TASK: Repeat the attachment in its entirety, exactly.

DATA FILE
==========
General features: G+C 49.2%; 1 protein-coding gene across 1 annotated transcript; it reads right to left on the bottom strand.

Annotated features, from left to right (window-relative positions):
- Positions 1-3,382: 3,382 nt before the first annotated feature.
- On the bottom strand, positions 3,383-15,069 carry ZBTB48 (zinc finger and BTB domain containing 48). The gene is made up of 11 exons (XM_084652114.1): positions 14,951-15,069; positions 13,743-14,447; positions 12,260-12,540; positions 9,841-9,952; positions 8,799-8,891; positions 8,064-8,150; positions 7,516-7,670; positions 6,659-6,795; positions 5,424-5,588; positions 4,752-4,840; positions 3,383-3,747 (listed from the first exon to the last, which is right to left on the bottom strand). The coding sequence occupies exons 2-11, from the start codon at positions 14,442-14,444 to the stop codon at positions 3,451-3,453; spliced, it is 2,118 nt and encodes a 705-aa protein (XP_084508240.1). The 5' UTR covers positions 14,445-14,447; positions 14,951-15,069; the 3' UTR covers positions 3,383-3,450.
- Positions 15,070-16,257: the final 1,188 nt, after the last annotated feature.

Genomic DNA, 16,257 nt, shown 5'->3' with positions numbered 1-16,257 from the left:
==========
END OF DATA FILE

General features: G+C 49.2%; 1 protein-coding gene across 1 annotated transcript; it reads right to left on the bottom strand.

Annotated features, from left to right (window-relative positions):
- Positions 1-3,382: 3,382 nt before the first annotated feature.
- On the bottom strand, positions 3,383-15,069 carry ZBTB48 (zinc finger and BTB domain containing 48). The gene is made up of 11 exons (XM_084652114.1): positions 14,951-15,069; positions 13,743-14,447; positions 12,260-12,540; positions 9,841-9,952; positions 8,799-8,891; positions 8,064-8,150; positions 7,516-7,670; positions 6,659-6,795; positions 5,424-5,588; positions 4,752-4,840; positions 3,383-3,747 (listed from the first exon to the last, which is right to left on the bottom strand). The coding sequence occupies exons 2-11, from the start codon at positions 14,442-14,444 to the stop codon at positions 3,451-3,453; spliced, it is 2,118 nt and encodes a 705-aa protein (XP_084508240.1). The 5' UTR covers positions 14,445-14,447; positions 14,951-15,069; the 3' UTR covers positions 3,383-3,450.
- Positions 15,070-16,257: the final 1,188 nt, after the last annotated feature.

Genomic DNA, 16,257 nt, shown 5'->3' with positions numbered 1-16,257 from the left: